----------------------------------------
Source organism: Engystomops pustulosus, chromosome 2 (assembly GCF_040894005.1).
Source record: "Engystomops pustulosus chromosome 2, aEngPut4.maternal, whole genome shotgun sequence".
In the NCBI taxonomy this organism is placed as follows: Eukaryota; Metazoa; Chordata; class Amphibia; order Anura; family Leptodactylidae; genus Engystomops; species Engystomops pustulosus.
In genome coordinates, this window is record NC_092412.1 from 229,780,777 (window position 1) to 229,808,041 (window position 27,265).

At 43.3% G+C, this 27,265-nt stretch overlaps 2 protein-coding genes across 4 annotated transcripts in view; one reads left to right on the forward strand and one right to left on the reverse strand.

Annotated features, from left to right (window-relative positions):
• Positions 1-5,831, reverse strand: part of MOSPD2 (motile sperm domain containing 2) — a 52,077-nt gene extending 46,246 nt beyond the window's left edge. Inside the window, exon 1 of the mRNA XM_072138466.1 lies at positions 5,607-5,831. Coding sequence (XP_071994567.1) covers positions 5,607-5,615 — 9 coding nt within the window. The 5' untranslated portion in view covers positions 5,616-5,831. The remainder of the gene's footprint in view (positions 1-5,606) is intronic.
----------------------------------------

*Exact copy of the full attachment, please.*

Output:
Source organism: Engystomops pustulosus, chromosome 2 (assembly GCF_040894005.1).
Source record: "Engystomops pustulosus chromosome 2, aEngPut4.maternal, whole genome shotgun sequence".
In the NCBI taxonomy this organism is placed as follows: Eukaryota; Metazoa; Chordata; class Amphibia; order Anura; family Leptodactylidae; genus Engystomops; species Engystomops pustulosus.
In genome coordinates, this window is record NC_092412.1 from 229,780,777 (window position 1) to 229,808,041 (window position 27,265).

At 43.3% G+C, this 27,265-nt stretch overlaps 2 protein-coding genes across 4 annotated transcripts in view; one reads left to right on the forward strand and one right to left on the reverse strand.

Annotated features, from left to right (window-relative positions):
• Positions 1-5,831, reverse strand: part of MOSPD2 (motile sperm domain containing 2) — a 52,077-nt gene extending 46,246 nt beyond the window's left edge. Inside the window, exon 1 of the mRNA XM_072138466.1 lies at positions 5,607-5,831. Coding sequence (XP_071994567.1) covers positions 5,607-5,615 — 9 coding nt within the window. The 5' untranslated portion in view covers positions 5,616-5,831. The remainder of the gene's footprint in view (positions 1-5,606) is intronic.